Top marks for economic reforms as Vision 2030 boosts confidence

Updated 08 August 2016
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Top marks for economic reforms as Vision 2030 boosts confidence

JEDDAH: The International Monetary Fund’s (IMF) encouraging assessment underscores the Saudi government's commitment to fiscal discipline and comes two years after it warned of the Kingdom's fiscal ruin, a top economist told Arab News Sunday.
“It's encouraging that the IMF sees a lower fiscal deficit albeit low growth for 2016 and 2017,” said John Sfakianakis, director of economic research at the Gulf Research Center.
“Saudi Arabia has embarked on the largest economic reform project over the last decades which the IMF acknowledges undoubtedly given its depth and breadth for an oil dominant economy,” Sfakianakis said.
A senior Saudi economist added that the Kingdom’s economy is stabilizing after the government implemented pivotal reforms.
Saudi Vision 2030 and the National Transformation Program (NTP) 2020 have made international financial institutions such as the IMF to change their views of the Kingdom’s economic progress, Said Al-Shaikh, chief economist at the National Commercial Bank, told Arab News.
“Over the course of 2016, several initiatives have been introduced, such as establishing of an SME commission and a venture capital fund besides passing of several laws including commercial laws,” the economist added.
In a recent report, Al-Rajhi Capital Research said the IMF expects the Saudi economy to stabilize its GDP growth to 2.25 percent, implying steady improvement over the next couple of years (1.2 percent in 2016).
Speaking to Bloomberg recently, Tim Callen, the IMF’s Saudi mission chief, commented: “The fiscal adjustment is under way. The government is very serious in bringing about that fiscal adjustment.
Callen added: “We’re happy with the progress that’s being made.”
In a related development, economists said that second-quarter earnings in Saudi Arabia’s petrochemical industry beat expectations as producers reaped the benefits of volatile oil prices.


Mideast plays key role in Chinese export of armed drones, report says

Updated 17 December 2018
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Mideast plays key role in Chinese export of armed drones, report says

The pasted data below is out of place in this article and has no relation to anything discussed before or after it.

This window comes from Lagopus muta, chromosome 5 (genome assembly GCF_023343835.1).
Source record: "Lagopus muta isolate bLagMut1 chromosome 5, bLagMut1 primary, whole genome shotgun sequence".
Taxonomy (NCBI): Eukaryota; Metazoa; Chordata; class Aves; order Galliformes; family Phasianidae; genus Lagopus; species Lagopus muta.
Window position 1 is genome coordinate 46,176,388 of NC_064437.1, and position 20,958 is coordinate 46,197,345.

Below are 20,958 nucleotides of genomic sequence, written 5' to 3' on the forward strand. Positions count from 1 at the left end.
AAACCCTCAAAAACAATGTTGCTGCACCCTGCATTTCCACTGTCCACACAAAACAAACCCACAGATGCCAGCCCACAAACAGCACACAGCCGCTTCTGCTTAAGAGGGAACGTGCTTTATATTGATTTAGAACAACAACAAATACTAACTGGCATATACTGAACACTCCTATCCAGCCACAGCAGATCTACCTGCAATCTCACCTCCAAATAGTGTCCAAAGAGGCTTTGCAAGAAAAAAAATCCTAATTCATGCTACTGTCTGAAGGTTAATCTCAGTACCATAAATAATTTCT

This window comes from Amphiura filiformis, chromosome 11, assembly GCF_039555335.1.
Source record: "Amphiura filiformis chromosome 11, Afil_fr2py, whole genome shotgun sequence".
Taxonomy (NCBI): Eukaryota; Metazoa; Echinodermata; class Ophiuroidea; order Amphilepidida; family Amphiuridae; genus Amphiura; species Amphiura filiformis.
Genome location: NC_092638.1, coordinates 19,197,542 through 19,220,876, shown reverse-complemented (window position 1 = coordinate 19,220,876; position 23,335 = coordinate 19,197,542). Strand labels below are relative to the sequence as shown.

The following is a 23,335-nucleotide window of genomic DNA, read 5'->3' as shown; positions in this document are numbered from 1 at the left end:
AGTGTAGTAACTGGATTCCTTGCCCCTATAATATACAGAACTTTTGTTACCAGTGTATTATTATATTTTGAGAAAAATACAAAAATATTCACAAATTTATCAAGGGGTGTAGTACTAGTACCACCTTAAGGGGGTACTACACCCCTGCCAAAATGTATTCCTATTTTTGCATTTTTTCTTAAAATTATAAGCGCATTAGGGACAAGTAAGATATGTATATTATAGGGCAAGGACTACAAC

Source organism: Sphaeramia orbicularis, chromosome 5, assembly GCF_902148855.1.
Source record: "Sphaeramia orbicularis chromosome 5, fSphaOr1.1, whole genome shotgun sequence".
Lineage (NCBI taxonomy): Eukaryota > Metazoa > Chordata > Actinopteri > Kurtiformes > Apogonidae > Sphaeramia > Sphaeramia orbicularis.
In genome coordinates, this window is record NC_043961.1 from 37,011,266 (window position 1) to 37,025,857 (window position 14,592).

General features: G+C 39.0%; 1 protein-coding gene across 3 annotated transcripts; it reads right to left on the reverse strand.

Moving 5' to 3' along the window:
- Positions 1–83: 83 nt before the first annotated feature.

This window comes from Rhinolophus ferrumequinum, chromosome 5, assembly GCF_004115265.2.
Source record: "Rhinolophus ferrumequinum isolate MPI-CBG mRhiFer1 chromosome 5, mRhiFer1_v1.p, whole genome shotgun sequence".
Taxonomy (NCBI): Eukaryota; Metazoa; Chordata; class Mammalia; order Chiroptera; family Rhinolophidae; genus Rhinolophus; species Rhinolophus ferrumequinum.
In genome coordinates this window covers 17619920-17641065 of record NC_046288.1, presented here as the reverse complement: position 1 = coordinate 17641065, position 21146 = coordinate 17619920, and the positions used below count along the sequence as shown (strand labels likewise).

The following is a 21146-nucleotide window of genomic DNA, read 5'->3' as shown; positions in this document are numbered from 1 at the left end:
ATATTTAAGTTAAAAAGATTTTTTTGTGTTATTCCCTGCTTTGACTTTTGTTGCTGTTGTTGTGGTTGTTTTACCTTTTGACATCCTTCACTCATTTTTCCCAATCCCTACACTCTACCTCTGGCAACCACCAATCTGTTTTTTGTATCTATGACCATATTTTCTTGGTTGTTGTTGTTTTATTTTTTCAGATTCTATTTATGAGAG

• China has exploited America’s selective drone export policy to become an increasingly influential player in meeting demand
  • The report is entitled “Armed Drones in the Middle East: Proliferation and Norms in the Region”

BEIRUT: The use of armed drones in the Middle East, driven largely by sales from China, has grown significantly in the past few years with an increasing number of countries and other parties using them in regional conflicts to lethal effects, a new report said Monday.
The report by the Royal United Services Institute, or RUSI, found that more and more Mideast countries have acquired armed drones, either by importing them, such as Jordan, Iraq, Saudi Arabia and the United Arab Emirates, or by building them domestically like Israel, Iran and Turkey.
China has won sales in the Middle East and elsewhere by offering drones — otherwise known as UAVs or unmanned aerial vehicles — at lower prices and without the political conditions attached by the United States.
The report , entitled “Armed Drones in the Middle East: Proliferation and Norms in the Region,” said that by capitalizing on the gap in the market over the past few years, Beijing has supplied armed drones to several countries that are not authorized to purchase them from the US, and at a dramatically cheaper price.
“China, a no-questions-asked exporter of drones, has played and is likely to continue playing a key role as a supplier of armed UAVs to the Middle East,” it said.
The report explored where and how each of the states have used their armed drones and whether they have changed the way these countries approach air power. It found that Iran, the UAE and Turkey all changed the way they employ airpower after they acquired armed drones.
For Turkey and the UAE, armed drones enabled them to conduct strikes in situations where they would not have risked using conventional aircraft, it said. Iran developed armed drones from the outset specifically to enable to project power beyond the reach of its air force, which is hamstrung by obsolete aircraft and sanctions, the report added.
The report said it remains to be seen whether and how the loosening of restrictions on the exportation of armed drones by the Trump administration will alter dynamics in the region.
“Nonetheless, proliferation in armed UAVs in the Middle East is unlikely to stop and could, in fact, even accelerate,” the report said.